“Chain of Command” and Federal Whistleblowers

An email that went from a Navy employee to the human resources office alleged incidents of abuse by the employee’s supervisors. The email violated the written instructions the employee had previously received to follow the chain of command. The employee was fired and loses on appeal.

The Federal Circuit Court of Appeals has upheld the removal of a Navy employee, but at the same time expressed “substantial doubt” about the “validity” of an agency policy requiring employees to submit emails through the chain of command. (Detrich v. Department of the Navy, C.A.F.C. No. 2007-3100 (nonprecedential), 10/22/07)

Detrich was removed based on eight misconduct charges. The Merit Systems Protection Board sustained 7 of the 8 charges and found that removal was reasonable. The 7 charges sustained involved failure to follow instructions and comply with deadlines in connection with different specific assignments, unauthorized absence, and failure to follow agency policy requiring sending emails through the chain of command. (Opinion pp. 1-2)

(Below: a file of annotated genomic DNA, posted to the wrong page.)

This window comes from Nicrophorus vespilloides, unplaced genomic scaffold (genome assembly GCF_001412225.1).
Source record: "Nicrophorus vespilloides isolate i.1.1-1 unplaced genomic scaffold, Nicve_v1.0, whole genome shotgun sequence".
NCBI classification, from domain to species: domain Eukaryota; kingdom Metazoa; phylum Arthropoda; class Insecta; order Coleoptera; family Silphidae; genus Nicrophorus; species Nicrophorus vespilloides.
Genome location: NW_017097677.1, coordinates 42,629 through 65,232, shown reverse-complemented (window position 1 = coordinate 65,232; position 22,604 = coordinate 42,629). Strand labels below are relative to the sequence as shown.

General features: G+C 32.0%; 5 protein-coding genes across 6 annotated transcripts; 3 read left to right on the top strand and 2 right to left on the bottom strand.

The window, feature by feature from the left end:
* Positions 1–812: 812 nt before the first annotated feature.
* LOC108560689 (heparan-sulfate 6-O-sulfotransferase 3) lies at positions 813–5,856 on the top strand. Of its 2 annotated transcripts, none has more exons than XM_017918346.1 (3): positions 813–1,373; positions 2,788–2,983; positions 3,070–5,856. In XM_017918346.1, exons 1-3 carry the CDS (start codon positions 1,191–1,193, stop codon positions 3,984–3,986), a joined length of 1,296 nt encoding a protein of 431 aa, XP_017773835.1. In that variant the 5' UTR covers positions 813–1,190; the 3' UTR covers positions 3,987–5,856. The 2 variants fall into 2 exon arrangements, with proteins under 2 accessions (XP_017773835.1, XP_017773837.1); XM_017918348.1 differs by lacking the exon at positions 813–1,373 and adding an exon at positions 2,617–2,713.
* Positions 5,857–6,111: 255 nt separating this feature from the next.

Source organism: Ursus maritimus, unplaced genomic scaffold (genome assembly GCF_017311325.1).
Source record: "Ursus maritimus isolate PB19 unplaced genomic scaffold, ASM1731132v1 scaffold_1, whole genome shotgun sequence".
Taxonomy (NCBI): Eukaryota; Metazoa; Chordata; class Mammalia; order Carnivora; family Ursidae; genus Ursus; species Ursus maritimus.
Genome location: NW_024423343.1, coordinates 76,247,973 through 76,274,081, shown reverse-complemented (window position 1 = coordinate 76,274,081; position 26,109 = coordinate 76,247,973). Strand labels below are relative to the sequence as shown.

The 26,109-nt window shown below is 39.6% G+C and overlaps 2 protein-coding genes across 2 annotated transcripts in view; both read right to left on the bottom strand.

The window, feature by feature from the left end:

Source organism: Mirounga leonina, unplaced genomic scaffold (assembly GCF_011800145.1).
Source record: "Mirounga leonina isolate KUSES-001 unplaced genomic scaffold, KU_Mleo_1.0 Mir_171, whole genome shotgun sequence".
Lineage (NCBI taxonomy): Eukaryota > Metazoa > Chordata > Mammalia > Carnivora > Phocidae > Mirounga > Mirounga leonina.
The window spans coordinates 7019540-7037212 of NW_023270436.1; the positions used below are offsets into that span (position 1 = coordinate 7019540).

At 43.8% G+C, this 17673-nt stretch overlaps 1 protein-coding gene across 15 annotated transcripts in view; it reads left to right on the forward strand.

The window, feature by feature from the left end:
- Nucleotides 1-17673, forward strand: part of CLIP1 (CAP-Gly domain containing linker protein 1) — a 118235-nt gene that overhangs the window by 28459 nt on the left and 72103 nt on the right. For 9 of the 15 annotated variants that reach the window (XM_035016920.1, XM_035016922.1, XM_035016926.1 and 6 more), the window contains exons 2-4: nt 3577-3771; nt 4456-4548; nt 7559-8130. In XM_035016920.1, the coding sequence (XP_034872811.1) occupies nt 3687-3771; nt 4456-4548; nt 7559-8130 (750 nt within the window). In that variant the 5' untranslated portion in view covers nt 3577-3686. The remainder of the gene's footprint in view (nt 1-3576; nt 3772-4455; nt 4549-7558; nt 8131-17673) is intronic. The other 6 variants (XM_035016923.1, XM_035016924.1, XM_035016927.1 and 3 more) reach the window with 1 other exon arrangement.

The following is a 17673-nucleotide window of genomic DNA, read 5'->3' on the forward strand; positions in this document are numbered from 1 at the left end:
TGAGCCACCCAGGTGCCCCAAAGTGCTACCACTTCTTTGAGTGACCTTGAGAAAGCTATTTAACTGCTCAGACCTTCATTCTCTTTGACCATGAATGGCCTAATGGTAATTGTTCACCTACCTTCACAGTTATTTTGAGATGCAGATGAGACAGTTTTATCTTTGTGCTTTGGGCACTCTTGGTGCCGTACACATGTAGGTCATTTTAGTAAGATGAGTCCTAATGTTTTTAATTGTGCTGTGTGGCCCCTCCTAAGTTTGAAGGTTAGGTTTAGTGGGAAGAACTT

The court’s concern centered on the last charge sustained by the Board. The problem was that Detrich’s noncompliant email went to the regional Human Resources Service Center and concerned alleged incidents of abuse by certain of Detrich’s supervisors. The Board concluded that this email violated the written instruction to Detrich that he was to follow the chain of command and address issues with his immediate supervisor. (p. 2)

The court stated, “We have substantial doubt as to the validity of that policy under the Whistleblower Protection Act of 1989 …[WPA]…An agency cannot require that protected disclosures be made only to supervisory personnel.” (p. 2; citations omitted)

The rub is that Detrich’s attorney did not raise a WPA claim. Further, the court concluded that the other sustained charges were such that removal “was not disproportionate….” (p. 3)

While Detrich lost his appeal and this decision is “nonprecedential,” nevertheless agencies may want to pay heed to the court’s concerns about a “chain of command” policy as it relates to whistleblower-type communications.

About the Author

Susan McGuire Smith spent most of her federal legal career with NASA, serving as Chief Counsel at Marshall Space Flight Center for 14 years. Her expertise is in government contracts, ethics, and personnel law.